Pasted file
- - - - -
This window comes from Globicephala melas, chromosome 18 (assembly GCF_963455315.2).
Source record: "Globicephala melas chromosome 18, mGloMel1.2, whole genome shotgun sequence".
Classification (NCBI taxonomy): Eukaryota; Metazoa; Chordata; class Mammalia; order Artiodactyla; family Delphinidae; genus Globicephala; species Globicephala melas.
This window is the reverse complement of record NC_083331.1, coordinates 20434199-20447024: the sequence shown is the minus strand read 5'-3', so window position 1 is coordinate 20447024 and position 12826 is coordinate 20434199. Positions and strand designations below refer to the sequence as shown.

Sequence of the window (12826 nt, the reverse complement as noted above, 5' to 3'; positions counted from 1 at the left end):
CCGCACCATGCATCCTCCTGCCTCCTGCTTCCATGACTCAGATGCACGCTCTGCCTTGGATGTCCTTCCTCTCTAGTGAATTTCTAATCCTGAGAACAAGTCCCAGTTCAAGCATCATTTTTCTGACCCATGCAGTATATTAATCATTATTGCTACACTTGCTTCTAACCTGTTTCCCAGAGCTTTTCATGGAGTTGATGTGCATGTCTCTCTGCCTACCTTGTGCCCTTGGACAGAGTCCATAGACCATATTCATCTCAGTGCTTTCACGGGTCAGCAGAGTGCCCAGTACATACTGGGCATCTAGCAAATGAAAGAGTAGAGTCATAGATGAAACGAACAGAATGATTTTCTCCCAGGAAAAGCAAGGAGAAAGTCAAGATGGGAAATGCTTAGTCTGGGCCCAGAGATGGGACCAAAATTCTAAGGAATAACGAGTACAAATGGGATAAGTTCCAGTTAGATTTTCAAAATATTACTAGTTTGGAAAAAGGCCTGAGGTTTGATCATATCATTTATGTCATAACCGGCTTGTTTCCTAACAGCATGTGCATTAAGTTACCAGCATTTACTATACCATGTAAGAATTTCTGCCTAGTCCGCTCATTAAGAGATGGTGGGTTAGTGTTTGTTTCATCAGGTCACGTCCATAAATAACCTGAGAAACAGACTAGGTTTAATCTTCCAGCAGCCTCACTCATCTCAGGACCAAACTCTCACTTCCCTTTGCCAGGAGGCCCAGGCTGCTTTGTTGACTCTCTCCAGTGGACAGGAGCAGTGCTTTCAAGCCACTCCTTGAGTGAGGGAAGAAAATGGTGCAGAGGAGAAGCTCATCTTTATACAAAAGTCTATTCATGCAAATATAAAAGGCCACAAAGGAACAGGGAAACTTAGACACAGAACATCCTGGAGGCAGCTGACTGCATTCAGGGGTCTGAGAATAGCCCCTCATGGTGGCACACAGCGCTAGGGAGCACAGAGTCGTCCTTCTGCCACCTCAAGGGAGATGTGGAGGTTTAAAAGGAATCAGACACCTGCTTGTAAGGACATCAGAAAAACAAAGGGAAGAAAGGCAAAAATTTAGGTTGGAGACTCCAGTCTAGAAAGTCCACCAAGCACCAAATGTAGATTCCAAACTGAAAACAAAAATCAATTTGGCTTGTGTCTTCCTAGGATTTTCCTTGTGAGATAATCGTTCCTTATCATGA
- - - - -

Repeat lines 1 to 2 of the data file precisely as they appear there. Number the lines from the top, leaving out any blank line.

This window comes from Globicephala melas, chromosome 18 (assembly GCF_963455315.2).
Source record: "Globicephala melas chromosome 18, mGloMel1.2, whole genome shotgun sequence".